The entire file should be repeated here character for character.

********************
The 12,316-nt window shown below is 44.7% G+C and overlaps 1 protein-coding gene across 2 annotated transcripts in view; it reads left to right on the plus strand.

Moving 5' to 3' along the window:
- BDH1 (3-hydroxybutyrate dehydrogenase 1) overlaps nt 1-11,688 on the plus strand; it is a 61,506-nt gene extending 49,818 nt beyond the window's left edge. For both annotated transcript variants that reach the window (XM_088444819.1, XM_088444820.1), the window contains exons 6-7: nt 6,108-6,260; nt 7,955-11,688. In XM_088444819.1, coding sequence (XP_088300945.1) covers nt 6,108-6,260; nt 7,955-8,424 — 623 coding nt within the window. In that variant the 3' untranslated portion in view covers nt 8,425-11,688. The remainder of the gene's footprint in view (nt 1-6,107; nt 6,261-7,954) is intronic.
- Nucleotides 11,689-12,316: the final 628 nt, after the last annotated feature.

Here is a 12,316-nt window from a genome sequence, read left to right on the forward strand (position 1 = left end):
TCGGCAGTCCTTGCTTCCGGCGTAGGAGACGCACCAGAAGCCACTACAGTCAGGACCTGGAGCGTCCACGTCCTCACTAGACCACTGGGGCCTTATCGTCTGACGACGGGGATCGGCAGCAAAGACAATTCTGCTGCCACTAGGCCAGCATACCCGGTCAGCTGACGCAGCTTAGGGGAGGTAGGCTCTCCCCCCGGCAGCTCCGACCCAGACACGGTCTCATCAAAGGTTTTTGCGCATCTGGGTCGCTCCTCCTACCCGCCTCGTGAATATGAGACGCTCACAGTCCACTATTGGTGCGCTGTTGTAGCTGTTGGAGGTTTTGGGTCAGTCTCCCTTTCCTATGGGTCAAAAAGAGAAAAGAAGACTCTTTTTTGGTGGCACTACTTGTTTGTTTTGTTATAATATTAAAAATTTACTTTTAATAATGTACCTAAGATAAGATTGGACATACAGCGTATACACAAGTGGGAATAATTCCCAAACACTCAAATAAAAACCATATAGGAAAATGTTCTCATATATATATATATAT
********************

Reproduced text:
The 12,316-nt window shown below is 44.7% G+C and overlaps 1 protein-coding gene across 2 annotated transcripts in view; it reads left to right on the plus strand.

Moving 5' to 3' along the window:
- BDH1 (3-hydroxybutyrate dehydrogenase 1) overlaps nt 1-11,688 on the plus strand; it is a 61,506-nt gene extending 49,818 nt beyond the window's left edge. For both annotated transcript variants that reach the window (XM_088444819.1, XM_088444820.1), the window contains exons 6-7: nt 6,108-6,260; nt 7,955-11,688. In XM_088444819.1, coding sequence (XP_088300945.1) covers nt 6,108-6,260; nt 7,955-8,424 — 623 coding nt within the window. In that variant the 3' untranslated portion in view covers nt 8,425-11,688. The remainder of the gene's footprint in view (nt 1-6,107; nt 6,261-7,954) is intronic.
- Nucleotides 11,689-12,316: the final 628 nt, after the last annotated feature.

Here is a 12,316-nt window from a genome sequence, read left to right on the forward strand (position 1 = left end):
TCGGCAGTCCTTGCTTCCGGCGTAGGAGACGCACCAGAAGCCACTACAGTCAGGACCTGGAGCGTCCACGTCCTCACTAGACCACTGGGGCCTTATCGTCTGACGACGGGGATCGGCAGCAAAGACAATTCTGCTGCCACTAGGCCAGCATACCCGGTCAGCTGACGCAGCTTAGGGGAGGTAGGCTCTCCCCCCGGCAGCTCCGACCCAGACACGGTCTCATCAAAGGTTTTTGCGCATCTGGGTCGCTCCTCCTACCCGCCTCGTGAATATGAGACGCTCACAGTCCACTATTGGTGCGCTGTTGTAGCTGTTGGAGGTTTTGGGTCAGTCTCCCTTTCCTATGGGTCAAAAAGAGAAAAGAAGACTCTTTTTTGGTGGCACTACTTGTTTGTTTTGTTATAATATTAAAAATTTACTTTTAATAATGTACCTAAGATAAGATTGGACATACAGCGTATACACAAGTGGGAATAATTCCCAAACACTCAAATAAAAACCATATAGGAAAATGTTCTCATATATATATATATAT